Gerald: We do. We see them quicker, they are out of the hospital rather nursing home quicker and sicker. I think the reimbursement environment is driving that and I think people's choices are driving that too. It's not unusual anymore for somebody to come from an acute stay directly to assisted living and most states in the regulations have an understanding that in assisted living people can come and stay and age in place. And so, for example, my facilities, my communities most of the residents that leave us leave us when they pass away. They come to us at one level functioning. They start to decline. We bring in resources from outside to meet their needs if we're not able to under our license and they stay with us until they pass away and that's a real draw I think to our setting because people generally understand if they're pleased with the level of care they're getting and they like our setting, they can stay there and then they're never going to have to go somewhere else.
Kris: Ok, so I've got a couple questions on that. Is your occupancy up or down?
Gerald: At my communities it's up. We generally, mine again are small 15 rooms in each of my communities, and we generally run between 95 and 100 percent occupancy all the time.
Kris: And I read somewhere that the length of stay for the assisted living patient customer is about 2.5 years. Does that resonate with your community or from what you know nationally?
Gerald: Yeah that's pretty close to what we see. We've had residents obviously somebody that comes to us a very sick and they're on hospice, they may last a couple of weeks to a couple of months. But we've had residents come and stay with four and five years and so on average two or a little over two years I think is a pretty good number.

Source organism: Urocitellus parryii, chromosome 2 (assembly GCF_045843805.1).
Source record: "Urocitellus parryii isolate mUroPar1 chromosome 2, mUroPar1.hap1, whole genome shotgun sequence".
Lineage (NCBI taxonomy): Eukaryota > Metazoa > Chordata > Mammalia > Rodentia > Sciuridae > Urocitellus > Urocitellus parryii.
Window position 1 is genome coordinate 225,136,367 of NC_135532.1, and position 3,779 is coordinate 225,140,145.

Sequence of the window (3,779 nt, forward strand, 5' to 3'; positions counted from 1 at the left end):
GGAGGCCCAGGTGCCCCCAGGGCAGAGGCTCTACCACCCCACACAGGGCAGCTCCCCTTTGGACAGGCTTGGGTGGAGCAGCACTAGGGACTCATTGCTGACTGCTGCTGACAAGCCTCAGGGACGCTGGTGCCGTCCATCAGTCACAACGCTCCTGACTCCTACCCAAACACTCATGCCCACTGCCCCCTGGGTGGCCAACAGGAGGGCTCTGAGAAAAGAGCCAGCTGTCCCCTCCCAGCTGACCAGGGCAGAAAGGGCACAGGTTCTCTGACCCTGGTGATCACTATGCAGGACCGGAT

Kris: So, in my world as an occupational therapist I don't I don't know how to quantify that. So, say if you took out the hospice or the patients that are terminally ill and/or expected it's 2.5. Maybe it's not 2.5 - maybe that number is longer. Maybe 3 or 3.5 years. What is the reason why they would leave that setting?
Gerald: Yeah, like I said earlier most of the residents to leave my communities when they pass away. Although it's not unusual to have someone that has a sudden incident, a stroke or TIA and they’ll go and have a hospital stay, perhaps a rehab stay but almost always the customers that I've known if they end up in the hospital because of a situation like that they want to go back home and for them going back home means to my facility, my community.
Kris: And I guess my last question is - in understanding that space and by the way the differentiated state to state - what types of services can you provide for the viewers in an assisted living in those two states? Does home care come in, does therapy come in, do they bill under Part B or Part A or managed care? How does it happen?
Gerald: Sure. Generally, we provide ADL assistance only. That includes managing their medications, your showering, dressing, bathing, assistance with their meals, we prepare their meals for them. If they require anything more than that specifically any kind of skilled nursing service we can't provide that under our license but we make arrangements with a home health or hospice agency to bring in one of their people that can provide that service in our community. And so, it's not unusual anymore to have home health come in and a treat a resident for some skilled nursing services but also for some OT or some physical therapy to deal with a decline or post fall post-incident kind of thing and they can rehab them back to their former level in our setting without having them go to a skilled facility or hospital.
Kris: That's fantastic. Well our time is up, but we thank you for coming and learning about the assisted living and aging in place and the market and how it's changing and the influences. Thank you so much for coming.